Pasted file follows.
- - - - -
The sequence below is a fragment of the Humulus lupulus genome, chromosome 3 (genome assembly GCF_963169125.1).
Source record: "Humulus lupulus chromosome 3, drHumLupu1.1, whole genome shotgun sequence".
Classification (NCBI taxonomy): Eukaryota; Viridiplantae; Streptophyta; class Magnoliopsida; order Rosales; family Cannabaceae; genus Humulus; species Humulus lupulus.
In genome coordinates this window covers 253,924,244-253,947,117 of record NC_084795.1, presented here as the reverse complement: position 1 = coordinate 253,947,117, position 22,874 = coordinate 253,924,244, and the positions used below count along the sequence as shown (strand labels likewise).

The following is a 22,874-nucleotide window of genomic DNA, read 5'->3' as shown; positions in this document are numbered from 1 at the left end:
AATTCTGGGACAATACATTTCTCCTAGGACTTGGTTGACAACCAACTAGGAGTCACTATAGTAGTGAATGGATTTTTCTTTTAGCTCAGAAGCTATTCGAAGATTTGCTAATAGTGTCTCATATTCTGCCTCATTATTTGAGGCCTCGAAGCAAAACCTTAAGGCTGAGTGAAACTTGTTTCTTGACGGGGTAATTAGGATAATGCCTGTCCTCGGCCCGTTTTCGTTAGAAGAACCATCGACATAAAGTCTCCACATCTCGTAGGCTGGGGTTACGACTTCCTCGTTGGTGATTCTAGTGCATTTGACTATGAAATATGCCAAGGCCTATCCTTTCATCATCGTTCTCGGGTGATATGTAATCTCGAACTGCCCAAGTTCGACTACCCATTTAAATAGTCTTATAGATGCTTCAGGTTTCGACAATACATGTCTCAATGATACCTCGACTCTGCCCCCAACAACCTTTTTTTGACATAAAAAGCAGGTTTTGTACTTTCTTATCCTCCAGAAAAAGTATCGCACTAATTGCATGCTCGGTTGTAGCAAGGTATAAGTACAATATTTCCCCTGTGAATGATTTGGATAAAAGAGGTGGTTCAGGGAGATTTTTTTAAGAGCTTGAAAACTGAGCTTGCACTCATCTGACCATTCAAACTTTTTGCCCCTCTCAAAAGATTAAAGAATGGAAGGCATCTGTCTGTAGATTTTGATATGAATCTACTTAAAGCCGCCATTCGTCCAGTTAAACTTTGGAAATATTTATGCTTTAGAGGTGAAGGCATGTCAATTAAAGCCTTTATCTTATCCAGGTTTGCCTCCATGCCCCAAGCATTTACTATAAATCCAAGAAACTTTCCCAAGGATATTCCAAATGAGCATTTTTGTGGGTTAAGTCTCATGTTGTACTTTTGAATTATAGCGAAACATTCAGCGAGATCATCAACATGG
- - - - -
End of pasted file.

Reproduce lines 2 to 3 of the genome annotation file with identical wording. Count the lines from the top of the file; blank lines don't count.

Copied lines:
Source record: "Humulus lupulus chromosome 3, drHumLupu1.1, whole genome shotgun sequence".
Classification (NCBI taxonomy): Eukaryota; Viridiplantae; Streptophyta; class Magnoliopsida; order Rosales; family Cannabaceae; genus Humulus; species Humulus lupulus.